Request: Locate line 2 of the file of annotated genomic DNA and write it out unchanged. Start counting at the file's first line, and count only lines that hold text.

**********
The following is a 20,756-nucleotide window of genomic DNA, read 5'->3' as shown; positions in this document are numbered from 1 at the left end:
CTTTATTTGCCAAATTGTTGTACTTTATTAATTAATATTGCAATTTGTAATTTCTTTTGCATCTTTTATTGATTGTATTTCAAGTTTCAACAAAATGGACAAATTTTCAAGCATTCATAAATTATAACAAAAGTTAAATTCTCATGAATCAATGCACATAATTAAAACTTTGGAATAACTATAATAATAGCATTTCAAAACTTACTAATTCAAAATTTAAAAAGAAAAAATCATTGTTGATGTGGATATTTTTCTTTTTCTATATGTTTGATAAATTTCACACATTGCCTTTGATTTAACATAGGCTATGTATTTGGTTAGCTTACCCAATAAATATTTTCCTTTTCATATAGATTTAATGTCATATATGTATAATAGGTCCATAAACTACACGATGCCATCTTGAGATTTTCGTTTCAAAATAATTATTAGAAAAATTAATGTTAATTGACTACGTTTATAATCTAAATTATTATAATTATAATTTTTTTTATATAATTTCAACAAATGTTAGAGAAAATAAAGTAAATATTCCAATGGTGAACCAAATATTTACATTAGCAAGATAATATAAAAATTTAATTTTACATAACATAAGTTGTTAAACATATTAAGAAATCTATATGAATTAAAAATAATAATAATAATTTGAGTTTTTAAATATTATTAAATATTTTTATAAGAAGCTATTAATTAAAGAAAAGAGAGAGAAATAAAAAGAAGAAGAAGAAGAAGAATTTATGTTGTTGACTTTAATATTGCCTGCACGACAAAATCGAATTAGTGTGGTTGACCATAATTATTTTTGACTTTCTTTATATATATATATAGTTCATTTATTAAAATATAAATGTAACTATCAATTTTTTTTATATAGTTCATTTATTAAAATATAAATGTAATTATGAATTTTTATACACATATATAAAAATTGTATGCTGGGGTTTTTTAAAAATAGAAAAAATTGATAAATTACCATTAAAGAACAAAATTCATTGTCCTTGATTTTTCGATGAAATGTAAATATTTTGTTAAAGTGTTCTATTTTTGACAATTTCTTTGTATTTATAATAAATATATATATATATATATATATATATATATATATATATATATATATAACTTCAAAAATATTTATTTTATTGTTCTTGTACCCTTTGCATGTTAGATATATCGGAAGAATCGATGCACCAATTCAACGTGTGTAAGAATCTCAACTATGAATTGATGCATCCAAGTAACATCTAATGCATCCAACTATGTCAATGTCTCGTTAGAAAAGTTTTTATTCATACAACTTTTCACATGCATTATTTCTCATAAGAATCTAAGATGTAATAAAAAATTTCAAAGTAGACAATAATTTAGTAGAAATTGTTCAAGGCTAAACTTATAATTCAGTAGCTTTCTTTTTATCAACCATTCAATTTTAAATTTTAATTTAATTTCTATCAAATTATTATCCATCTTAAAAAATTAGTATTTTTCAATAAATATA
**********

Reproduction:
CTTTATTTGCCAAATTGTTGTACTTTATTAATTAATATTGCAATTTGTAATTTCTTTTGCATCTTTTATTGATTGTATTTCAAGTTTCAACAAAATGGACAAATTTTCAAGCATTCATAAATTATAACAAAAGTTAAATTCTCATGAATCAATGCACATAATTAAAACTTTGGAATAACTATAATAATAGCATTTCAAAACTTACTAATTCAAAATTTAAAAAGAAAAAATCATTGTTGATGTGGATATTTTTCTTTTTCTATATGTTTGATAAATTTCACACATTGCCTTTGATTTAACATAGGCTATGTATTTGGTTAGCTTACCCAATAAATATTTTCCTTTTCATATAGATTTAATGTCATATATGTATAATAGGTCCATAAACTACACGATGCCATCTTGAGATTTTCGTTTCAAAATAATTATTAGAAAAATTAATGTTAATTGACTACGTTTATAATCTAAATTATTATAATTATAATTTTTTTTATATAATTTCAACAAATGTTAGAGAAAATAAAGTAAATATTCCAATGGTGAACCAAATATTTACATTAGCAAGATAATATAAAAATTTAATTTTACATAACATAAGTTGTTAAACATATTAAGAAATCTATATGAATTAAAAATAATAATAATAATTTGAGTTTTTAAATATTATTAAATATTTTTATAAGAAGCTATTAATTAAAGAAAAGAGAGAGAAATAAAAAGAAGAAGAAGAAGAAGAATTTATGTTGTTGACTTTAATATTGCCTGCACGACAAAATCGAATTAGTGTGGTTGACCATAATTATTTTTGACTTTCTTTATATATATATATAGTTCATTTATTAAAATATAAATGTAACTATCAATTTTTTTTATATAGTTCATTTATTAAAATATAAATGTAATTATGAATTTTTATACACATATATAAAAATTGTATGCTGGGGTTTTTTAAAAATAGAAAAAATTGATAAATTACCATTAAAGAACAAAATTCATTGTCCTTGATTTTTCGATGAAATGTAAATATTTTGTTAAAGTGTTCTATTTTTGACAATTTCTTTGTATTTATAATAAATATATATATATATATATATATATATATATATATATATATATATATAACTTCAAAAATATTTATTTTATTGTTCTTGTACCCTTTGCATGTTAGATATATCGGAAGAATCGATGCACCAATTCAACGTGTGTAAGAATCTCAACTATGAATTGATGCATCCAAGTAACATCTAATGCATCCAACTATGTCAATGTCTCGTTAGAAAAGTTTTTATTCATACAACTTTTCACATGCATTATTTCTCATAAGAATCTAAGATGTAATAAAAAATTTCAAAGTAGACAATAATTTAGTAGAAATTGTTCAAGGCTAAACTTATAATTCAGTAGCTTTCTTTTTATCAACCATTCAATTTTAAATTTTAATTTAATTTCTATCAAATTATTATCCATCTTAAAAAATTAGTATTTTTCAATAAATATA